An ambitious exhibition aspiring to unpack fashion’s inexplicable affiliations with vulgarity, from the historical to contemporary times with Adam Phillip’s masterful eloquence in revitalising the multiplicity of a singular adjective.
Judith Clark reinvigorates the archaic meaning of the ‘vulgar’, as characteristic of the ordinary and common while juxtaposing its present negative connotations in an expansive twenty-part collection. Bringing together classical pieces from the Renaissance and Baroque period, alongside iconic, modern reinventions, The Vulgar is almost in itself, a tantalising scandal of taste; an assault on the senses. Though the inclusion of publications and books that relate to ‘vulgarity’ – the common, ordinary, popular, outlandish, excessive, pompous – and film in conversation with notable stakeholders in the field, to disrupt the deluge of fashion and mannequins proved a necessary relief.
The Vulgar undoubtedly reveals the complexity of taste in fashion and our social milieu, provoking deep thought on the question of where is the line between good and bad taste now? How has that progressed from the past, wherein what was acceptable in the past is perhaps now perceived as vulgar, or vice versa?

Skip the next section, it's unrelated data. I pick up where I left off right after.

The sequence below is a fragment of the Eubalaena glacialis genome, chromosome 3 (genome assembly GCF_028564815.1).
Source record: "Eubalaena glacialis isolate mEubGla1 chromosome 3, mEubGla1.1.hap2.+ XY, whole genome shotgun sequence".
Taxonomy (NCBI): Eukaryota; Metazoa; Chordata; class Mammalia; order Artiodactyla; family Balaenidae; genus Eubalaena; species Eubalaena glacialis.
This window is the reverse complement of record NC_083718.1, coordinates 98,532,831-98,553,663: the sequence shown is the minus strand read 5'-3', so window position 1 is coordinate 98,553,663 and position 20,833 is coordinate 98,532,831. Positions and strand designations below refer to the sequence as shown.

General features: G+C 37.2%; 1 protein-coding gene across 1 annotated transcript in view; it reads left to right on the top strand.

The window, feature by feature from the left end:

It divulges numerous truths within society and its obscurity towards the ‘vulgar’: the nebulous differentiation between nakedness and nudity; the all too controversial boundaries of gender and sexuality (read: the overly sexualised female body and contentious effeminate male); the contention of originality with the proliferation of imitation and the hypersensitivity towards appropriation. Yet while looking at some exquisite pieces of the exhibition, we are compelled to eventually arrive at the conundrum of taste: how can such beauty be vulgar? Or rather, why is have we come to define the ‘vulgar’ in such negativity such that these items of fashion are condemned for its popularity, or unpopularity, depending on how we see it?
Truly unprecedented in boldly questioning the arbitrary whims of fashion and taste, The Vulgar at the Barbican is a remarkable endeavour to locate our present sentiments on the validity of fashion, including its place in the museum.
Barbican Art Gallery
13 October 2016 – 5 February 2017
By Keoy Wan Hui